The New York Times

The Flood of Court Cases That Threaten Abortion

REPUBLICAN PRESIDENTS SOUGHT JUDGES WHO COULD BE COUNTED ON TO OPPOSE ABORTION. THE VOICES OF THOSE JUDGES COME THROUGH CLEARLY IN CASES NOW MAKING THEIR WAY TO THE SUPREME COURT.

With all that’s going on in the world of law, I didn’t plan on writing about abortion again so soon. But as the tide of Supreme Court-bound abortion cases turns rapidly into a flood, it’s become a challenge even for people with a deep interest in the future of the abortion right to keep track of what’s happening and of which cases to worry about most. Thus, this column.

Within the next few weeks, a challenge to Louisiana’s abortion law, which I wrote about last month, will arrive at the court as a formal appeal. Louisiana requires that doctors who perform abortions in that deeply anti-abortion state do the impossible by getting admitting privileges in local hospitals. The law is “substantially similar” to the Texas law the Supreme Court declared unconstitutional in Whole Woman’s Health v. Hellerstedt in 2016, the United States Court of Appeals for the 5th Circuit conceded, in an opinion that implausibly upheld the Louisiana law nonetheless. (The Supreme Court last month, over four dissents, temporarily blocked the law from taking effect in order to give the abortion providers a chance to file their appeal.)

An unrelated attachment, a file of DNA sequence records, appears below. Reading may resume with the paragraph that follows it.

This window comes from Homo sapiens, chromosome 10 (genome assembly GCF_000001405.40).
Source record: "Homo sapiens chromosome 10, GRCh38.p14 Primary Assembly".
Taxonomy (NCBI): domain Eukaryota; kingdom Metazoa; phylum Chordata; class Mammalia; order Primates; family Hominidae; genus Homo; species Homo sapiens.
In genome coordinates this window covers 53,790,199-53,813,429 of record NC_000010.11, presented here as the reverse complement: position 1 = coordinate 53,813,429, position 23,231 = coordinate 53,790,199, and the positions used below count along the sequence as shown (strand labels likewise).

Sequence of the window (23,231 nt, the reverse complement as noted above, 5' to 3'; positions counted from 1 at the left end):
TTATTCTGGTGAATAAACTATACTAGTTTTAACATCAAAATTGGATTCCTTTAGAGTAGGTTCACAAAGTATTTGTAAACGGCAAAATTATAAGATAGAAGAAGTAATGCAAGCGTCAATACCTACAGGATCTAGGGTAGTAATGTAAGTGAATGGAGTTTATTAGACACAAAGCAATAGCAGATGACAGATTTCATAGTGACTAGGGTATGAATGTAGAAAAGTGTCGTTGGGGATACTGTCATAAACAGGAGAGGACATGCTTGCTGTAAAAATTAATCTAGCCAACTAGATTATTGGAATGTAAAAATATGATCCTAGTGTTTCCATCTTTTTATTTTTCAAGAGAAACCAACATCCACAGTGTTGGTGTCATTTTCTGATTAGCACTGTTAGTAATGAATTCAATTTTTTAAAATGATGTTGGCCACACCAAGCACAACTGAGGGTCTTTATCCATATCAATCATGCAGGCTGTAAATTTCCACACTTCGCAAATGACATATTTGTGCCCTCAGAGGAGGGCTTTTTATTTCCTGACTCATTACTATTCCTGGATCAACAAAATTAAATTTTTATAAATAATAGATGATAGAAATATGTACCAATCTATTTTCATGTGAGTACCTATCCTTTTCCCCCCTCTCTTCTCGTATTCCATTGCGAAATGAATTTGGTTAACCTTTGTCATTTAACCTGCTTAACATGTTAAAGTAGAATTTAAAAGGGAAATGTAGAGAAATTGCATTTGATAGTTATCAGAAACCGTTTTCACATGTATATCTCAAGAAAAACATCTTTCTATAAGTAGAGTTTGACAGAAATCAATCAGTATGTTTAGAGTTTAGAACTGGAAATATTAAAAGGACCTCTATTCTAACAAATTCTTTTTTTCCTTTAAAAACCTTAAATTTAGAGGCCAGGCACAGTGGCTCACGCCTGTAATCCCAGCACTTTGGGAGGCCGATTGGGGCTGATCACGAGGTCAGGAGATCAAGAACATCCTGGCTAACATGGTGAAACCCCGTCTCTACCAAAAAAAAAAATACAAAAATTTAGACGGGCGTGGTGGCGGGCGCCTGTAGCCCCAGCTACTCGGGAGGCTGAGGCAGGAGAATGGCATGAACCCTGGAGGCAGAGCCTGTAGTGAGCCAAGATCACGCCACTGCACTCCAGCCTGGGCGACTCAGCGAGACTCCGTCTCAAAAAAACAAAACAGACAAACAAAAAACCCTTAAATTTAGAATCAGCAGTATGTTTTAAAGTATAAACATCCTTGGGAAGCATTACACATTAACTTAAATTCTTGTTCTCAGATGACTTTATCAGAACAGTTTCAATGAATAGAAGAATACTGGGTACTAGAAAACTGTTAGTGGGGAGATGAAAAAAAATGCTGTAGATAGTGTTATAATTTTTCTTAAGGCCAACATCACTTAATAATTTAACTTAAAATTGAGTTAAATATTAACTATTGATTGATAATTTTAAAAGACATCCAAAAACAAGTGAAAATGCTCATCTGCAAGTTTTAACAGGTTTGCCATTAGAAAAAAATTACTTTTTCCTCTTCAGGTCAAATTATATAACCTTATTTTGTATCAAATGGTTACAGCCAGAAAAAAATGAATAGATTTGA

The 5th Circuit is the court that upheld the Texas law. Yes, it’s the very same court the Supreme Court reversed in 2016, concluding that the law imposed an unconstitutional “undue in the Louisiana case, June Medical Services v. Gee, boiled down to: That was Texas and this is Louisiana. Indeed, there is a difference: Louisiana is worse. The federal district judge who invalidated the law found that it would leave one clinic with one doctor operating in a state where nearly 10,000 women seek abortions every year.

This article originally appeared in .

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